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Title: CHILE PEPPER RSPONSE TO NITROGEN FERTILIZATION IN THE ARKANSAS VALLEY OF COLORADO. COLORADO AGRICULTURAL EXPERIMENT STATION TECHNICAL BULLETIN TR05

Author
item Halvorson, Ardell
item BARTOLO, MICHAEL
item Reule, Curtis

Submitted to: Agricultural Experiment Station Publication
Publication Type: Experiment Station
Publication Acceptance Date: 7/26/2005
Publication Date: 10/1/2007
Citation: Halvorson, A.D., Bartolo, M., Reule, C.A. 2007. Chile pepper rsponse to nitrogen fertilization in the Arkansas Valley of Colorado. Colorado Agric. Exp. Sta. Technical Report TR07-14, Colorado State University, Fort Collins, CO. p. 65-68

Interpretive Summary: In 2004, we evaluated the effects of N fertilization (6 N rates) on chile pepper fresh yield and biomass accumulation following four years of continuous corn production. A controlled release N fertilizer (Polyon®3) was used. Fresh chile pepper yields increased with increasing N rate up to about 90 to 120 lb N/a then leveled off. Estimated gross economic returns reflected the fresh chile pepper yield. Total plant biomass production increased with increasing N rate. Plant size (stems + leaves) had maximized by the September 1 sampling date while pepper yield continued to increase until final harvest. Total N uptake increased from 101 lb N/a with no N fertilizer applied to 180 lb N/a with 120 lb/a of fertilizer N applied, resulting in an estimated N fertilizer use efficiency (NUE) of about 66%. Residual soil NO3-N levels were relatively low in the spring before planting chile pepper, but did increase slightly with higher N rate applied to the previous corn crops. Residual soil NO3-N levels were even lower after chile pepper harvest. This may indicate that chile pepper was effective in utilizing soil residual N from the root zone or that the residual N was leached out of the root zone by the frequent irrigations.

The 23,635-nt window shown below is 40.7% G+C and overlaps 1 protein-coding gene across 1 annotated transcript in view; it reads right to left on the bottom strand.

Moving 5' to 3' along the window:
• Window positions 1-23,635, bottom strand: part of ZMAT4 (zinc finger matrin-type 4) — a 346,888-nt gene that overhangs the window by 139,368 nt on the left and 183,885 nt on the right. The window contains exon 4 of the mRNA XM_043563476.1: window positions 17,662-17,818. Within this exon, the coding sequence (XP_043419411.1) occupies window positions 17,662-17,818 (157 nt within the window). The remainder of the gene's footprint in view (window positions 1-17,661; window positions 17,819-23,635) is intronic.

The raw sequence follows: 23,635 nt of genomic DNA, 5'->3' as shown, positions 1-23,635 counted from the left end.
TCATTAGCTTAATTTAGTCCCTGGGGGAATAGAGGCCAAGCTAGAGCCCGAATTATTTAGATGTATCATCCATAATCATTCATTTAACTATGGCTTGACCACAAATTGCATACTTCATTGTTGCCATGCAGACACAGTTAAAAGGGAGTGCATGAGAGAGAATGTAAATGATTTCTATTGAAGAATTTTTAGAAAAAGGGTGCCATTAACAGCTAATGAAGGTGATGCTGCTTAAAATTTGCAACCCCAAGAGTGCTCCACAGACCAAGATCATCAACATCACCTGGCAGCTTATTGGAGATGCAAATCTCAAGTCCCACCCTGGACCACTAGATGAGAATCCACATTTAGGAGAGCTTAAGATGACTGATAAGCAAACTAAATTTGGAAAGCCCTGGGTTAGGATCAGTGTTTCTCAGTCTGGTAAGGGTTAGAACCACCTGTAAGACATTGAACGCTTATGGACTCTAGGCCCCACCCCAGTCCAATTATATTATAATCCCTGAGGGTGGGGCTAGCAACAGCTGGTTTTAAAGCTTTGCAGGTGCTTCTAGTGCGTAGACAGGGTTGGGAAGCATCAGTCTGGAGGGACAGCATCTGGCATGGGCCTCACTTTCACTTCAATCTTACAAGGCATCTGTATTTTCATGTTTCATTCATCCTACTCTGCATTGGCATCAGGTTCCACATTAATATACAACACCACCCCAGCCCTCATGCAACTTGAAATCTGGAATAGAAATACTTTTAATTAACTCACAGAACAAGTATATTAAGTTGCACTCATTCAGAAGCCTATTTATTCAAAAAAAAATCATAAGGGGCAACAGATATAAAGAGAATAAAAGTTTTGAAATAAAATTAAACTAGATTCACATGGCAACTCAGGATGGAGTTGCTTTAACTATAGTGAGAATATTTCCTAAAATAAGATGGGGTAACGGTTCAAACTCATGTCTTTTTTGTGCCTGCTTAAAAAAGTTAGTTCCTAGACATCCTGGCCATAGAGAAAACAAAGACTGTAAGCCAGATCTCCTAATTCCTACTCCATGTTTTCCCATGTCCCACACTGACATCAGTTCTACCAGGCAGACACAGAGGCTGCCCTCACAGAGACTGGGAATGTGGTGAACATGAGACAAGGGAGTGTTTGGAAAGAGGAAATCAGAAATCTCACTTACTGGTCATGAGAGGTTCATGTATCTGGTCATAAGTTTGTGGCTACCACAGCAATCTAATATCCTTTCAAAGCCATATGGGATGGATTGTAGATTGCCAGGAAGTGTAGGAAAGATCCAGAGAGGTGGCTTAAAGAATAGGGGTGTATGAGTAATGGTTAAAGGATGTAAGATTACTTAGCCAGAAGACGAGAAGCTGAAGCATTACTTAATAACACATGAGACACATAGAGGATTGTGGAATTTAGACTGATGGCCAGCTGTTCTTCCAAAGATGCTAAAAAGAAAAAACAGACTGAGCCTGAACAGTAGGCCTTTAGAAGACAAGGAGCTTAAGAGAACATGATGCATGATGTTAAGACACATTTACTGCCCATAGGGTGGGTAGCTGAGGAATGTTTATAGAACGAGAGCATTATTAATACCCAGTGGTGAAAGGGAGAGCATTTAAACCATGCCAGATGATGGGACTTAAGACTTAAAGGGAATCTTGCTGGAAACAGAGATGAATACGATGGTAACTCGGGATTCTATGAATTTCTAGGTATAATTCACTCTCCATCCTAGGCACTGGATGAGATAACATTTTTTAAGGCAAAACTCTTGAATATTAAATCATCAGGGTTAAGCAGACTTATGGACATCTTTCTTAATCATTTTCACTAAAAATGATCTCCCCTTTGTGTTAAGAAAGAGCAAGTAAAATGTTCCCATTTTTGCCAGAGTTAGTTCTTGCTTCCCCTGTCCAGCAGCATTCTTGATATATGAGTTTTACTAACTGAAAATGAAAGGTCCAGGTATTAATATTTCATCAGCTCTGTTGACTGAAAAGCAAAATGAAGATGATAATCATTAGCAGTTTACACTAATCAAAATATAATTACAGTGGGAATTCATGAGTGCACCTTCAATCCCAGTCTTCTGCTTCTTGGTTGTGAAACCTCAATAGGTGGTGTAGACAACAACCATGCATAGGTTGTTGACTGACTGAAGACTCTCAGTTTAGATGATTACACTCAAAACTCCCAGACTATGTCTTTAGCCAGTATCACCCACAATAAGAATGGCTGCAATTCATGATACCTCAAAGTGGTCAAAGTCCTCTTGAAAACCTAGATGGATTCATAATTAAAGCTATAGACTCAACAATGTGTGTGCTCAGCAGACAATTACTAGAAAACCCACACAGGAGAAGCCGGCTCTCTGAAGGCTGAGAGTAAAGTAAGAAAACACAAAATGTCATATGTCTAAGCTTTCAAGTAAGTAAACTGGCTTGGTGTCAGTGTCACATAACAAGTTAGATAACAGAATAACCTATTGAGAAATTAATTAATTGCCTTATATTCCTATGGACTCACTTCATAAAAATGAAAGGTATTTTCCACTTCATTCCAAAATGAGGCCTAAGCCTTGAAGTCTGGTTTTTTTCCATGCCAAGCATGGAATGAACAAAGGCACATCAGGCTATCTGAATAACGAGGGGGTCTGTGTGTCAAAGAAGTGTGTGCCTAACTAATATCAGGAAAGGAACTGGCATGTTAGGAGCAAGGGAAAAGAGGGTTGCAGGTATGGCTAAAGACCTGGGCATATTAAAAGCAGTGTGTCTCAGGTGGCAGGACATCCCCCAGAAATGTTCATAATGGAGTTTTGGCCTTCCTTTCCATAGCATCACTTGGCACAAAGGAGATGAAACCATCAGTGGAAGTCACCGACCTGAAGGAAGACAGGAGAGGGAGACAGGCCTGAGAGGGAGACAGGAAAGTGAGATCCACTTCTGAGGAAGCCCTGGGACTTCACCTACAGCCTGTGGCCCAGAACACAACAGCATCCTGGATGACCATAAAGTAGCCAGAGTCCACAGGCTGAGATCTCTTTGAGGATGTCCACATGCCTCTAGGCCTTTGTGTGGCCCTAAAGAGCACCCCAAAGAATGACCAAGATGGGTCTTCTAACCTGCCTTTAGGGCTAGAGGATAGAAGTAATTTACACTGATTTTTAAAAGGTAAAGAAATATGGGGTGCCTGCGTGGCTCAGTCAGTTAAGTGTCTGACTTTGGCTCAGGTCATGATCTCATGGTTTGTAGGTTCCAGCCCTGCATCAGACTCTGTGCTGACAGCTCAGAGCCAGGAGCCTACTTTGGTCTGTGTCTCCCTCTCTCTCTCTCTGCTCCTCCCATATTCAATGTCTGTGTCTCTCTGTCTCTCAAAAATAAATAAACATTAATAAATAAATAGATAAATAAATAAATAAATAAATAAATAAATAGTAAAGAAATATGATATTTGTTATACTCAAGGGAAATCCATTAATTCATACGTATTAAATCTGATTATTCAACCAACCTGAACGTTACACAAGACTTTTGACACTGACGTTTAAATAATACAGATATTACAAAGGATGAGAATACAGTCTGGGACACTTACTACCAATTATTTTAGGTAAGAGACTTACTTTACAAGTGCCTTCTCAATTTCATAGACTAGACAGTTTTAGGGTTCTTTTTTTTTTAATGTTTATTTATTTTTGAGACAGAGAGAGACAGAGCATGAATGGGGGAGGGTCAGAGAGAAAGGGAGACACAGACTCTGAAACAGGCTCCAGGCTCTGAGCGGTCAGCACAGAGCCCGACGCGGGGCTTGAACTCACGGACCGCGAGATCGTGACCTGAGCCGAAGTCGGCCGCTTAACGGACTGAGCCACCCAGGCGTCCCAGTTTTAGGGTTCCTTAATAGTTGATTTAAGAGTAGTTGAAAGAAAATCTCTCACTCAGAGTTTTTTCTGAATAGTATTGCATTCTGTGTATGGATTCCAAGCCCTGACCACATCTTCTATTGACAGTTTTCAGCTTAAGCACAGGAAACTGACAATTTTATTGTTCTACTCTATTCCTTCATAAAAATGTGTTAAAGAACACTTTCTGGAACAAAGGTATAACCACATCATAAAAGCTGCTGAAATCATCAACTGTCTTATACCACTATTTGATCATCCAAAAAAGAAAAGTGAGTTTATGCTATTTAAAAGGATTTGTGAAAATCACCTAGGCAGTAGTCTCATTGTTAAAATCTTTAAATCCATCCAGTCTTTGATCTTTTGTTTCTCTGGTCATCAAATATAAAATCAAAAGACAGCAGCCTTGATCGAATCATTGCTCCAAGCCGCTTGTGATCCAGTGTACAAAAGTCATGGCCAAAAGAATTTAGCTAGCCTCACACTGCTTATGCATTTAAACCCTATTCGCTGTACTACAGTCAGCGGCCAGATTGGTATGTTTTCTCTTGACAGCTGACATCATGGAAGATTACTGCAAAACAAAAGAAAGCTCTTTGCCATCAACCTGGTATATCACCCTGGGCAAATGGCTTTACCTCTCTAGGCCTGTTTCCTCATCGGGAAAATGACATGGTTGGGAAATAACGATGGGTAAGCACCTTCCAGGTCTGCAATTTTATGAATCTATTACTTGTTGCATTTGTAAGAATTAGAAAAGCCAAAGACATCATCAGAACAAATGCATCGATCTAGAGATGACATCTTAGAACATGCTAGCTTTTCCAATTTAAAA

Technical Abstract: In 2004, we evaluated the effects of N fertilization (6 N rates) on chile pepper fresh yield and biomass accumulation following four years of continuous corn production. A controlled release N fertilizer (Polyon®3) was used. Fresh chile pepper yields increased with increasing N rate up to about 90 to 120 lb N/a then leveled off. Estimated gross economic returns reflected the fresh chile pepper yield. Total plant biomass production increased with increasing N rate. Plant size (stems + leaves) had maximized by the September 1 sampling date while pepper yield continued to increase until final harvest. Total N uptake increased from 101 lb N/a with no N fertilizer applied to 180 lb N/a with 120 lb/a of fertilizer N applied, resulting in an estimated N fertilizer use efficiency (NUE) of about 66%. Residual soil NO3-N levels were relatively low in the spring before planting chile pepper, but did increase slightly with higher N rate applied to the previous corn crops. Residual soil NO3-N levels were even lower after chile pepper harvest. This may indicate that chile pepper was effective in utilizing soil residual N from the root zone or that the residual N was leached out of the root zone by the frequent irrigations.